Forty years ago, if you were diagnosed as having lupus, otherwise known as systemic lupus erythematosus (SLE), the prognosis would not have been good. Odds were that you would have a 50/50 chance of dying within five years. Today doctors are most lik
Lupus is a baffling disorder with a multitude of symptoms and a different pathogenesis in each individual. Diagnosing this disorder, which affects nine times more women than men, can be difficult.
Although the general consensus is that it affects around 1 in 1000 people in Europe and America, recent research shows that it is underdiagnosed and that rates may be double what we have previously assumed (Lancet, 1996; 347: 367-9).
Lupus is an autoimmune disease which causes inflammation of the connective tissue, in particular of the membranes around the joints (with symptoms similar to those of rheumatoid arthritis) and around such organs as the lungs, kidneys and heart. Its most well known characteristic, however, is a red rash on the cheeks. In some cases this rash may spread to the entire upper body.
The less common form of lupus, discoid lupus erythematosus (DLE) presents as a red, scaly rash on the face the "wolf mask" from which lupus derives its name. DLE can remain static or it can turn into SLE the most common and severe form of lupus. When this happens the body begins to form antibodies against itself, causing inflammation, tissue damage and pain. Lupus can affect virtually any organ or system within the body and it can be life threatening.
The criteria for diagnosing lupus has not been revised since 1982 (Arthritis Rheum, 1982; 25: 1271-7), which may account for so many cases going undetected. When a physician is attempting to diagnose lupus, one of the first things he will check will be the patient's levels of anti nuclear antibodies (ANA). Some 95 per cent of lupus sufferers will have raised ANA (Rheum Dis Clin North Am, 1990; 16:617-39). ANA is common in other rheumatic diseases and in autoimmune liver and thyroid diseases. It is also present in around 2 per cent of the population without producing symptoms (Adv Immunol, 1989; 44: 93-151). There will also be a higher level of foreign DNA (Arthritis Rheum, 1990; 33: 634-43). In fact, SLE patients produce a large number of antibodies and, depending on which are present, physicians can predict with some certainty how the disease will develop (Clin Exp Immunol, 1985; 62: 337-45; J Clin Immunol, 1991; 11: 297-316).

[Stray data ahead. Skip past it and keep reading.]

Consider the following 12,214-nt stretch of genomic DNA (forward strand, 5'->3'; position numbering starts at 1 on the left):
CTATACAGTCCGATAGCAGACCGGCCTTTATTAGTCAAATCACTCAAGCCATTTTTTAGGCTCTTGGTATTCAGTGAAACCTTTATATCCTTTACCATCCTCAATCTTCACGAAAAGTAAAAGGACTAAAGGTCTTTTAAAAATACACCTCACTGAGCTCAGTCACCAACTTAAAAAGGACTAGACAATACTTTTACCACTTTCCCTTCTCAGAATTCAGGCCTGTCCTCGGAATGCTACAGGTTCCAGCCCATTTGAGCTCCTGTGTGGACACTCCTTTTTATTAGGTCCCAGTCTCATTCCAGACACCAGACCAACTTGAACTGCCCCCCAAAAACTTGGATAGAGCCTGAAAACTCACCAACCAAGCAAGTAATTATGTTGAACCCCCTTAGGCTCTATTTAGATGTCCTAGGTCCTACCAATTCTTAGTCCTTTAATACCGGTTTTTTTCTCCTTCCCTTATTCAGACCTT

What confounds doctors is what causes the immune system to go haywire in the first place. As with so many autoimmune disorders, doctors' bewilderment leads them to assume that SLE can't be cured and so they concern themselves more with what can be done to suppress and control symptoms. Because SLE patients can have a wide variety of symptoms, often it is treated in a rather haphazard way with courses, cocktails even, of drugs in the hopes that one of them will do the trick.
What this means is that, although more people are surviving SLE, they are at best living with a vastly decreased quality of life, and at worst, trading the risk of death from lupus for the risk of death from the drugs used to control it. For instance, one of the most common treatments is steroids, such as prednisone or prednisolone, to suppress the action of the immune system. These are given either as creams or in pill form. The side effects of steroids are wide ranging and too serious to use on a just in case basis. At one end of the spectrum they include weight gain, puffiness in your face and easy bruising. At the other extreme patients will suffer osteoporosis (Ann Int Med, Nov 15, 1993; Clin Pharm, 1993; 25(2): 126-35), muscle wastage (Euro Respir J, 1992; 5(8): 997-1003; Pol Tygo Lekar, 1989; 44(27): 6324), cataracts (Dermatol Clin, 1992; 10: 505-12; Surv Opthamol, 1986; 31: 2602) diabetes, hypertension and increased susceptibility to infection.